Make it possible to have interactivity and responsiveness at very high load
levels by making deadlines offset by the fork depth from init. This has a
similar effect to 'nice'ing loads that are fork heavy. 'make' is a perfect
example of this and will, with fork_depth_penalty enabled, be felt as much
at 'make -j24' as it normally would be with just 'make'.
Note that this drastically affects CPU distribution, and also has the
indirect side effect of partitioning CPU entitlement to different users as
well. No assumption as to CPU distribution should be made based on past
This is achieved by separating out forks to new processes vs new threads.
When a new process is detected, its fork depth is inherited from its parent
across fork() and then is incremented by one. That fork_depth is then used
to cause a relative offset of its deadline.
This feature is enabled in this patch by default and can be optionally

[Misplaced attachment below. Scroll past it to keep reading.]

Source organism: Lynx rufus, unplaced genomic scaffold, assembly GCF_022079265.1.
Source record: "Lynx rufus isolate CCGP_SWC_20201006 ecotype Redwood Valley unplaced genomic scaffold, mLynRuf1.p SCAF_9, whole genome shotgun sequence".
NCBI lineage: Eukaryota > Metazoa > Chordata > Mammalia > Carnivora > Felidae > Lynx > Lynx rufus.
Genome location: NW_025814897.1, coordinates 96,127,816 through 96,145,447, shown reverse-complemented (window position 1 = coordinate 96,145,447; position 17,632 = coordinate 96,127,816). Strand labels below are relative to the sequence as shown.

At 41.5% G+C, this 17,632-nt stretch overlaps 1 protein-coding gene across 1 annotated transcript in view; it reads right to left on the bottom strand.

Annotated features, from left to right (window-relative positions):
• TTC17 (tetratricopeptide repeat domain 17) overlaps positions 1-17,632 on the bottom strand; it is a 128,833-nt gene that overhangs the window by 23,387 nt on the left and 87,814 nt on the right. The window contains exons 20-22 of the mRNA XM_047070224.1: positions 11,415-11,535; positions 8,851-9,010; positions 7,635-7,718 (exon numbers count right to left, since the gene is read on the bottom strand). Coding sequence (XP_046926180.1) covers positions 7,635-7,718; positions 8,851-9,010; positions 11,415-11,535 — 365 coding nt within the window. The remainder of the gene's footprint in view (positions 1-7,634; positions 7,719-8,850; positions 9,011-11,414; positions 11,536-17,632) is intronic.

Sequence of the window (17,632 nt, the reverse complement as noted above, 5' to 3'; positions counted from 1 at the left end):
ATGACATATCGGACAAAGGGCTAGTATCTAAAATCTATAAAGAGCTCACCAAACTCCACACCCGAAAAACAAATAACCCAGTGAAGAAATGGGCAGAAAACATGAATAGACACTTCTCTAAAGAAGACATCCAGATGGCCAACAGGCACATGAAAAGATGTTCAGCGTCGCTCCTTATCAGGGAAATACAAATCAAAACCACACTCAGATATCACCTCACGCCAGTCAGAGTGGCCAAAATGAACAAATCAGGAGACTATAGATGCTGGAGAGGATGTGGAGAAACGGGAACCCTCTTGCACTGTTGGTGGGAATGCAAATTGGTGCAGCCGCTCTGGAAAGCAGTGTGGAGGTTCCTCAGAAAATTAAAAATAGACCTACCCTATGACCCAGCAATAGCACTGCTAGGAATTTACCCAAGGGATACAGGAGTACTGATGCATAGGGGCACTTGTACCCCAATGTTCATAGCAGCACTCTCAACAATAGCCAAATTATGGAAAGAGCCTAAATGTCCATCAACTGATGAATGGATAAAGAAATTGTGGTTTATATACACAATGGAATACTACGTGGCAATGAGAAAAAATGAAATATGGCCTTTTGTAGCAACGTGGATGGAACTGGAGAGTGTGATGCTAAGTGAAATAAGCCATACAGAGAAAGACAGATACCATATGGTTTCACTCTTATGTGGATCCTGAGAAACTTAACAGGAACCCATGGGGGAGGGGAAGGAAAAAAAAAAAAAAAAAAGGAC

Threads are kept at the same fork_depth as their parent process, and can
optionally have their CPU entitlement all managed as one process together
by enabling the group_thread_accounting feature. This feature is disabled
by default in this patch, as many desktop applications such as firefox,
amarok, etc are multithreaded. By disabling this feature and enabling the
fork_depth_penalty feature (default) it favours CPU towards desktop
Extensive testing is required to ensure this does not cause regressions in
There are two sysctls to enable/disable these features.
They are in /proc/sys/kernel/
group_thread_accounting - groups CPU accounting by threads
fork_depth_penalty - penalises according to depth of forking from init
An updated patch for 2.6.36-rc7-ck1 follows, though it should apply to a BFS357 patched kernel with offsets:
EDIT: Here is a patch that can be applied to vanilla 188.8.131.52 which gives you BFS + this change:
EDIT2: I notice some people are trying this patch and the earlier released group as entities patch and trying to compare them. Let me make it clear, this patch REPLACES the group as entities patch and does exactly the same thing, only updated.
I am still after feedback on this approach as for my workloads it's only advantageous so I'd love it if more people would report back their experiences, either in the comments here or via email to me at email@example.com . Thanks!